Water for the Intel Ohio One site will come from the City of New Albany, which purchases water from the City of Columbus, which comes from Hoover Reservoir in the Upper Scioto Watershed along Big Walnut Creek. Once the water is received at the Ohio One site, it will be treated at Intel’s onsite water system with a capacity of processing millions of gallons of water each day. This process creates ultra-pure water that is completely free of any particles, ions and different types of trace minerals. While those are important for drinking water, they must be removed before being used in the semiconductor manufacturing process, so the chips aren’t damaged.


After the water is used in the manufacturing process, it will be treated and reused at the campus in multiple ways, before being treated again to applicable water quality standards (Ohio EPA and City of Columbus) and discharged into the sanitary sewer system where it is further treated at the City of Columbus’ wastewater treatment plant. There will be no direct wastewater discharges from Intel’s manufacturing operations to any water bodies. In accordance with our stormwater discharge permit, only stormwater is allowed to drain from the site into streams or surface waters.


Stormwater on the Ohio One campus is diverted into retention basins designed to manage stormwater runoff by storing it and releasing it gradually, which prevents flooding and erosion. These basins will be enhanced with wetland vegetation, which filter storm water, and provide a natural habitat for plants and animals. These types of engineered wetland detention systems are the most effective stormwater quality management practices.


The Dillon wetland restoration project is Intel’s first restoration project in Ohio, with more to come. Projects that Intel funded through the end of 2023 returned and restored more than three billion gallons of water to our local watersheds during 2023. These projects, in addition to our efficient water management, water reuse, and collaboration with municipalities, have enabled Intel to achieve net positive water in four countries – U.S., India, Costa Rica, and Mexico.

Read the Intel Water Restoration 2023 Progress Report to learn more about Intel’s efforts.

Intel's Approach to Waste and Circular Economy Solutions

Much of the waste Intel generates results from construction and manufacturing activities. Intel has a robust focus on finding ways to reduce waste, recover materials, and regenerate resources to avoid sending material to landfill. Since the mid-1990s, we have voluntarily disclosed waste generation and recycling metrics and set public goals to improve our performance. Today, our focus is on eliminating waste to landfill and implementing circular economy solutions, which can help lower our environmental impact, reduce our use of virgin materials, and even generate revenue.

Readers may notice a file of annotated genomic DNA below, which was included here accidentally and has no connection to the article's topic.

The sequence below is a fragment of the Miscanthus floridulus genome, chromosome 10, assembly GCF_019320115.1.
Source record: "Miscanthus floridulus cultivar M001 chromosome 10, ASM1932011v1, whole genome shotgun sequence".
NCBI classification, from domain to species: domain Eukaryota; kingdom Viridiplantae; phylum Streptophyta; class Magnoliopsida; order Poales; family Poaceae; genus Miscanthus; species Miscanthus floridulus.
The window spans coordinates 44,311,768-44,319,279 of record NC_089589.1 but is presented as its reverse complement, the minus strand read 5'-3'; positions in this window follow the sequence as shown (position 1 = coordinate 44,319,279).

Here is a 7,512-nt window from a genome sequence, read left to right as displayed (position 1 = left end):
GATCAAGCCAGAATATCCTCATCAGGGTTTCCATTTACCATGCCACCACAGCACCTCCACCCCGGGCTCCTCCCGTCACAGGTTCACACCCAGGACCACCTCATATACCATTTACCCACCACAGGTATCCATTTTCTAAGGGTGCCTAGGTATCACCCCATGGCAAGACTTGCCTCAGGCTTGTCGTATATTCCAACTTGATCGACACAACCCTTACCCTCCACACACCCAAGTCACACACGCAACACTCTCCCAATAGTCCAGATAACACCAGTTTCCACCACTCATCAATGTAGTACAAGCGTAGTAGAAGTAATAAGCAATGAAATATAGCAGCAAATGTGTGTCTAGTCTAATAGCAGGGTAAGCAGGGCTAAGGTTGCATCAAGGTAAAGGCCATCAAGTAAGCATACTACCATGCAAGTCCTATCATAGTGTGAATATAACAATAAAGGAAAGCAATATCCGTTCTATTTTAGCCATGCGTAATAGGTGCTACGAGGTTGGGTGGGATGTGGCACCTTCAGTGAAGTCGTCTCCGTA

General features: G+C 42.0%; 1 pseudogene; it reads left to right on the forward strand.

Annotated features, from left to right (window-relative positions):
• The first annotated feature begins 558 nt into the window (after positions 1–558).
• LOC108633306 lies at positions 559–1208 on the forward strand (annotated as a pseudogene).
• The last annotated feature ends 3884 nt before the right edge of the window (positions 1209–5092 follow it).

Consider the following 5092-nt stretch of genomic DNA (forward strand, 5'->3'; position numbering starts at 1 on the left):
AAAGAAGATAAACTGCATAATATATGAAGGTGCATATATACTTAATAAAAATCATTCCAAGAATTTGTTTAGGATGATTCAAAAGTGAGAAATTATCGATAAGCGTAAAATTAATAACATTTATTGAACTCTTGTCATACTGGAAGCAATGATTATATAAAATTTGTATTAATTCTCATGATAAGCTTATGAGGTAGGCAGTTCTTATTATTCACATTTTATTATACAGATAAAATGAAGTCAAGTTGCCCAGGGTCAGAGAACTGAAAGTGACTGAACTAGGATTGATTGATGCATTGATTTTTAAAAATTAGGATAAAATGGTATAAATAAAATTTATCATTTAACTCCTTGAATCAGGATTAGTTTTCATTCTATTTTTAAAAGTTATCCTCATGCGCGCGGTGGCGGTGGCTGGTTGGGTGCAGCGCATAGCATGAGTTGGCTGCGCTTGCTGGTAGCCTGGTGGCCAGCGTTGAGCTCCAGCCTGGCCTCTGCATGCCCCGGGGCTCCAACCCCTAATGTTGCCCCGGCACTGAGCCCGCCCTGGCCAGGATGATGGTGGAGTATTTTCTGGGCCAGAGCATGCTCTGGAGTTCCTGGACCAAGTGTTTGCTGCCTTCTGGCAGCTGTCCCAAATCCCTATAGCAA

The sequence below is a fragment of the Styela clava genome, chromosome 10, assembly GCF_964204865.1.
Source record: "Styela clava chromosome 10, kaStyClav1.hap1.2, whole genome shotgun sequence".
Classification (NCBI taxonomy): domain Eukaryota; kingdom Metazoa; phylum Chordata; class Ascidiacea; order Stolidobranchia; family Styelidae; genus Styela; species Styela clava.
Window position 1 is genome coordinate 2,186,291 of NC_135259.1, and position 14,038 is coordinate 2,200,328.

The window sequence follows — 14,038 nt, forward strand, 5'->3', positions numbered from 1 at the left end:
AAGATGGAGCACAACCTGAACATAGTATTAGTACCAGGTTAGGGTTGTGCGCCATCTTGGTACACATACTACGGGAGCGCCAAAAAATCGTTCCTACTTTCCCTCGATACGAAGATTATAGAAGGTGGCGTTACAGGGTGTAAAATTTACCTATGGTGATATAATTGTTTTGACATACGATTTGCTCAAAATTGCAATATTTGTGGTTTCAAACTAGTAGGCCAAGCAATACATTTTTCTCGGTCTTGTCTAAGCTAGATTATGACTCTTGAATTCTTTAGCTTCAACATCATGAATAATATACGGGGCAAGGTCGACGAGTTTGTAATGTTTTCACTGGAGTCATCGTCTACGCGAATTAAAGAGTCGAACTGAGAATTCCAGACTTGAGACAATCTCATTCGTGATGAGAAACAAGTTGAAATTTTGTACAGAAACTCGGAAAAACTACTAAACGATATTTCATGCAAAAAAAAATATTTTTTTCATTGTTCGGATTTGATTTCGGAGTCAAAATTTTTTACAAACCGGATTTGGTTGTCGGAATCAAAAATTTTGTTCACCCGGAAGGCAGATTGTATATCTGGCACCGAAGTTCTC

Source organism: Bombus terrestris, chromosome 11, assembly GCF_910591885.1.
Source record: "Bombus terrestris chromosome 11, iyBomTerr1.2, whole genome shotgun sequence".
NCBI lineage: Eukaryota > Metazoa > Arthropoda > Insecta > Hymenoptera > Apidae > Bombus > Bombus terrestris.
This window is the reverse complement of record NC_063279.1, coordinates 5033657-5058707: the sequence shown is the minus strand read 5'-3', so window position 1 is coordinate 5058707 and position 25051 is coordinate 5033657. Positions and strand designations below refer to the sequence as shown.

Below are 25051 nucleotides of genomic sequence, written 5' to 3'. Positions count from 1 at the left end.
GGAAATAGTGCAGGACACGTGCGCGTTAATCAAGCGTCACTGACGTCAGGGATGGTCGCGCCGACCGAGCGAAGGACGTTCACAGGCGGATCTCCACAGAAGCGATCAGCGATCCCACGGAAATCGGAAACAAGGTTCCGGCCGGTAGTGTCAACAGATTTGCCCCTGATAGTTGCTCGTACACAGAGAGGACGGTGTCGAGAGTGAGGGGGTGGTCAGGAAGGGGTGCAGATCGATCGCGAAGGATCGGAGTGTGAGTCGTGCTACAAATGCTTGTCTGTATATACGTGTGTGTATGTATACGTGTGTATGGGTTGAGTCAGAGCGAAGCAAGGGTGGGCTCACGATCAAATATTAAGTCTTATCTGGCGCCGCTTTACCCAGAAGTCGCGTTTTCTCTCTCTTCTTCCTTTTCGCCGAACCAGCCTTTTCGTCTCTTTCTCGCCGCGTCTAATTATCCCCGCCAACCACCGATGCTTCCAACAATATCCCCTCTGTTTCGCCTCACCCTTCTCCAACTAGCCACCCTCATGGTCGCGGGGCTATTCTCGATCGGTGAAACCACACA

Major semiconductor manufacturing-related waste streams include lithography-related solvents, metal plating waste, specialty base cleaners, spent sulfuric acid, ammonium sulfate, and calcium fluoride. Our operations also generate plastic, metal, kitchen, and general office waste. We continue to find ways to recover materials and regenerate resources to create circular economy solutions that reduce costs and environmental impact.


As part of our sustainability goals, we are committed to achieving zero waste to landfill and implementing circular economy strategies for our manufacturing waste streams by 2030. During 2022 we sent 6% of our total waste to landfill, up from 5% in 2021. Although overall waste generation declined, waste to landfill ticked up slightly in 2022 due to construction activities.

Our second waste goal focuses on the implementation of circular strategies for 60% of our manufacturing waste, also known as upcycling. The circular economy management of waste keeps materials in use for longer through reuse, resale, repurposing and recycling. In 2022, 67% of our manufacturing waste was upcycled using circular strategies. This exceeded our 2030 goal. We know that our 60% target will be challenging over the next five years, given our projected growth and new waste streams, suppliers, and locations. Learn more about Intel’s approach to waste and circular economy solutions in this whitepaper.

We know transparency is important, and that’s why we publicly disclose our environmental impact on our Explore Intel website. Every Intel manufacturing site around the world posts this data every quarter to keep our communities informed - and we’ll be adding a page for Ohio once our factories are operational.